As we age, as we surrender to Who We Have Become, we begin to engage with each other with no rules and our experiences become even more destructive. We fall back on the little bits that we know: adding, adding is always true; reading, that can always happen; computers, of course.

What always falters? Civil decencies. Always.

(So this is it, this is the part where it becomes clear that we’re unable to date because we are unable to admit that we have never learned anything)

You may not live in Canada and you may not know about Ontario’s sex ed curriculum being threatened, as in, we might not have one, and so perhaps you don’t share in the experience of wishing, provocatively, that you could shake every man you meet until their penises charge up inside their own bodies and they feel the pain of unwanted Dick.

I can’t help but start crying at the thought of a worse generation of men.

Let me hear, one more time, from a man with an education in Human Rights, who tells me that of course I have the right to say No to him as he backs away with his hands surrendered before taking three steps closer to kiss me again, despite my No that comes directly before his grabbing of my face, and I push him and he backs up and he tells me he “gets it” all over again. He gets it. Someone taught him that women are human too. He gets it.

Let me hear, one more time, from the guy who works in medical sciences who can reassure me that my body is My Body and only I can make decisions about it before he calls me names for refusing to meet him in person, before he tells me that I shouldn’t even be dating if I can’t even give a good guy a chance, before he lets me know that I have upset him.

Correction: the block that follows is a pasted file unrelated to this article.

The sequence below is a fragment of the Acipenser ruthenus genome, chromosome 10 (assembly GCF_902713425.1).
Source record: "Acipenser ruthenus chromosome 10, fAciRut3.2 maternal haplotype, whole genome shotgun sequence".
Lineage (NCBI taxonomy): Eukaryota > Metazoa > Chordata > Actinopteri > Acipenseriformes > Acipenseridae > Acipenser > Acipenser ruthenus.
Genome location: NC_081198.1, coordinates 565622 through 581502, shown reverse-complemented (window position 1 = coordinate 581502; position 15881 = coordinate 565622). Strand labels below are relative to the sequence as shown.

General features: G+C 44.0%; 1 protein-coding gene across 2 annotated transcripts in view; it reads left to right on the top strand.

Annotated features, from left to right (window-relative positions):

Can we hear, one more time, from the educated men of my fucked up generation so that we can finally understand what women need?

It’s true, since leaving school, I have learned most of my education from men.

Two years ago, I left institutional learning and panicked at the thought of being alone.

I like being alone. However, at some point it occurred to me that, without the constant immersive experience of a fishbowl community, I could get bored with myself and end up…what?

So what?

What is the problem with that? There is no actual end to my doom fantasy. I would just panic at the horror of being a loser. I judged solitude. I was a loser when I grew up alone in the corner with a book in my hand, why would I, twenty years later, still want to be a loser? Didn’t I learn competitive engagement? Shouldn’t I be better than I was?

No. Since leaving school, I learned that solitude is gorgeous. I learned that from men. Most of you are terrible human beings so how on Earth did I ever think you could make my life better?

Dear Men, Thanks for being consistently shitty. Thanks for the education.

The school year starts today and I am not attending school but I feel the need to construct, for myself, some sort of curriculum of discovery. The things we don’t learn in school: Solitude, quiet, humility, celibacy, and a simplicity, a celebration of Not Knowing.

We don’t know anything.

If you’re interested in learning any of the above things, come back here and read. I’ll make a set of my own rules and I’ll probably rewrite them a bunch but, I’ll filter my daily experiences through the lens of a woman who is learning to forget her education.